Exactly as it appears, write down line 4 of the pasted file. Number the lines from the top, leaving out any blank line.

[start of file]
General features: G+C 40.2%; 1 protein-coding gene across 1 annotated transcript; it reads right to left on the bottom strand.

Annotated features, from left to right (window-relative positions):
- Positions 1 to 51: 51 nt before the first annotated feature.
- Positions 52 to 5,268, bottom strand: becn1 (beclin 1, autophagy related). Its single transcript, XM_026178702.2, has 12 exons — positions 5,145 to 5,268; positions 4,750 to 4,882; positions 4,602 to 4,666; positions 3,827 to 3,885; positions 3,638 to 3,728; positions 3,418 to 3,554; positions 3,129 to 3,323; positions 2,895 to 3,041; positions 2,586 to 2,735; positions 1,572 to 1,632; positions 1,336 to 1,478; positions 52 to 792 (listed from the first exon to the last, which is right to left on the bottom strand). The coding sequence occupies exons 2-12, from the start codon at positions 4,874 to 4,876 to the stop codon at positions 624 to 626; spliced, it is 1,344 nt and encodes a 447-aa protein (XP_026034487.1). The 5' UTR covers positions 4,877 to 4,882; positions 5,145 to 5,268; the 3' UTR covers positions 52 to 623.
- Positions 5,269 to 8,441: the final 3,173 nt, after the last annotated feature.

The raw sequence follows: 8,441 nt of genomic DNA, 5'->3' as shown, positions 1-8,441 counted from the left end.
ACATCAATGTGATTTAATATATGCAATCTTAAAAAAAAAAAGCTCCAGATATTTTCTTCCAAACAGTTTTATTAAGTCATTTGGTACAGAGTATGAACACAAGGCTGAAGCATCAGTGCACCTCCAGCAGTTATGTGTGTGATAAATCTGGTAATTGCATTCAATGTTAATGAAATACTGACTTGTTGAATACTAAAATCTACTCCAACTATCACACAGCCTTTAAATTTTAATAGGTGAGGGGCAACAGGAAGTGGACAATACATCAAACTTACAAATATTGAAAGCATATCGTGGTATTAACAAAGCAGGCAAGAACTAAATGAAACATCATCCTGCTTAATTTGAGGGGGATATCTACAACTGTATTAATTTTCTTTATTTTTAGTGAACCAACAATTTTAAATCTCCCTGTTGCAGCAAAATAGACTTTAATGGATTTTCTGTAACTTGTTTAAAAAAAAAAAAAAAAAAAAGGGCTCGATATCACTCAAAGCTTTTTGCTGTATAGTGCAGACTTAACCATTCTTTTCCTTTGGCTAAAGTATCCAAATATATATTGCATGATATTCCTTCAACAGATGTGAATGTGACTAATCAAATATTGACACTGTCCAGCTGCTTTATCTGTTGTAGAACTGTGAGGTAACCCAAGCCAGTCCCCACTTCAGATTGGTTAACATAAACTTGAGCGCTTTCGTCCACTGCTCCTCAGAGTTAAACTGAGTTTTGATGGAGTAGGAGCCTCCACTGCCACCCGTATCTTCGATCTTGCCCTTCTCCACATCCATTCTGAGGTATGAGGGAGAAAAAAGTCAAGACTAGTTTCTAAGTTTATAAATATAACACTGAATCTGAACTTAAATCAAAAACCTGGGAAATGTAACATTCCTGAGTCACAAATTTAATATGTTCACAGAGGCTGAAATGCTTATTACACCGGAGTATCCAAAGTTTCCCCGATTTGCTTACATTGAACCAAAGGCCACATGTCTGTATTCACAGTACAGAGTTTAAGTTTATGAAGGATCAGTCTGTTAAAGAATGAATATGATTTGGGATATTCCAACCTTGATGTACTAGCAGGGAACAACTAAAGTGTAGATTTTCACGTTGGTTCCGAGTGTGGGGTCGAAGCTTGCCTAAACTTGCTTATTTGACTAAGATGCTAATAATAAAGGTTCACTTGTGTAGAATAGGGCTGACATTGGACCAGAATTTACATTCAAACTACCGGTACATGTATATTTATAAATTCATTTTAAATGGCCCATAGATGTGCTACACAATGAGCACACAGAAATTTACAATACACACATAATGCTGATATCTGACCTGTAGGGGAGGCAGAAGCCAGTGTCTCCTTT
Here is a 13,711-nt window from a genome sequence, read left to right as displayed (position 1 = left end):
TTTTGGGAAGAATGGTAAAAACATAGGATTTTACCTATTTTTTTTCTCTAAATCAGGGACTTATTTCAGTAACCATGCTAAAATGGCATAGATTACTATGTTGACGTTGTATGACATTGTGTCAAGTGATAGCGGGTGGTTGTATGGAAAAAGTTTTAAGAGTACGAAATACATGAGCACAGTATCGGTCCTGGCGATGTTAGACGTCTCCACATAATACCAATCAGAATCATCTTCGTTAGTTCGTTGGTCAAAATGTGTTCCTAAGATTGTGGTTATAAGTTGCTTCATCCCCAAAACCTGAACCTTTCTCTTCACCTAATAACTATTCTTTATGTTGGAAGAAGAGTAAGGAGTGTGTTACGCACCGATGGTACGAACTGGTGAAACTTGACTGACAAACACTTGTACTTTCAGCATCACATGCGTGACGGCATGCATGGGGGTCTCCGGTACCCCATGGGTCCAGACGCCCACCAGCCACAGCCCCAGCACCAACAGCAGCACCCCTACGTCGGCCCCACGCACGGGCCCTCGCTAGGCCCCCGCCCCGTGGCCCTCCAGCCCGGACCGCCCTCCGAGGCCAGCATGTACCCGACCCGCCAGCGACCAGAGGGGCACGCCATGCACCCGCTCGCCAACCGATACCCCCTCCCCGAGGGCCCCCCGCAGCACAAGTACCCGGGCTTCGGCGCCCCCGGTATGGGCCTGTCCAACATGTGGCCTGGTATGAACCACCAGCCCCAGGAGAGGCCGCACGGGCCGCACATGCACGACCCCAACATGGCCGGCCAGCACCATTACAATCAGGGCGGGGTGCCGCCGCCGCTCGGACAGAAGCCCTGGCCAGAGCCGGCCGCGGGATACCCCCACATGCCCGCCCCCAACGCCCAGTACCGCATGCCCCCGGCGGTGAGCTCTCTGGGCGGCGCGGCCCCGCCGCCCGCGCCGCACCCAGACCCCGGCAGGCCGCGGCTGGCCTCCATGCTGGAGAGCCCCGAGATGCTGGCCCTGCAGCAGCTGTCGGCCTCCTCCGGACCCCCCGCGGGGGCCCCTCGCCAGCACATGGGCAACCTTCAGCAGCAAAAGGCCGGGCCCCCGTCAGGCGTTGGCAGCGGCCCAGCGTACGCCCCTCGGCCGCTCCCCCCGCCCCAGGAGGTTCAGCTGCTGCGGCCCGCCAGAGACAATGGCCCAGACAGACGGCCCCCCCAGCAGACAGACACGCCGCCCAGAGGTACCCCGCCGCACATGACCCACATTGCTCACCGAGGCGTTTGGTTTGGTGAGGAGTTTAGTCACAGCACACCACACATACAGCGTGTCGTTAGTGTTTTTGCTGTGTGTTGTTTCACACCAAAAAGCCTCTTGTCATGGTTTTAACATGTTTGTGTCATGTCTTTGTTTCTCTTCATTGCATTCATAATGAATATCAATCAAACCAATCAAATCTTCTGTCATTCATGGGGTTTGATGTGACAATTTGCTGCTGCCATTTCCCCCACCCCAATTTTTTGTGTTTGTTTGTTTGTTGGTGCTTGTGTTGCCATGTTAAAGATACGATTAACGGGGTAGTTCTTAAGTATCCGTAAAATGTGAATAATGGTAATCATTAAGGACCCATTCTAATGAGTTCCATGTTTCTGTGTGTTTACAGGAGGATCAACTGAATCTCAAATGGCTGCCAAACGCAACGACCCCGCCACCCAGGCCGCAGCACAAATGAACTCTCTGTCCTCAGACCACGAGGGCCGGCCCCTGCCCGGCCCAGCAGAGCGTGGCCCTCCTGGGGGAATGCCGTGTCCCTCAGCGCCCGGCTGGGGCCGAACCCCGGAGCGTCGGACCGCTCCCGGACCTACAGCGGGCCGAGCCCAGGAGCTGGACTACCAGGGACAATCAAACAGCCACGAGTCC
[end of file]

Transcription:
- Positions 52 to 5,268, bottom strand: becn1 (beclin 1, autophagy related). Its single transcript, XM_026178702.2, has 12 exons — positions 5,145 to 5,268; positions 4,750 to 4,882; positions 4,602 to 4,666; positions 3,827 to 3,885; positions 3,638 to 3,728; positions 3,418 to 3,554; positions 3,129 to 3,323; positions 2,895 to 3,041; positions 2,586 to 2,735; positions 1,572 to 1,632; positions 1,336 to 1,478; positions 52 to 792 (listed from the first exon to the last, which is right to left on the bottom strand). The coding sequence occupies exons 2-12, from the start codon at positions 4,874 to 4,876 to the stop codon at positions 624 to 626; spliced, it is 1,344 nt and encodes a 447-aa protein (XP_026034487.1). The 5' UTR covers positions 4,877 to 4,882; positions 5,145 to 5,268; the 3' UTR covers positions 52 to 623.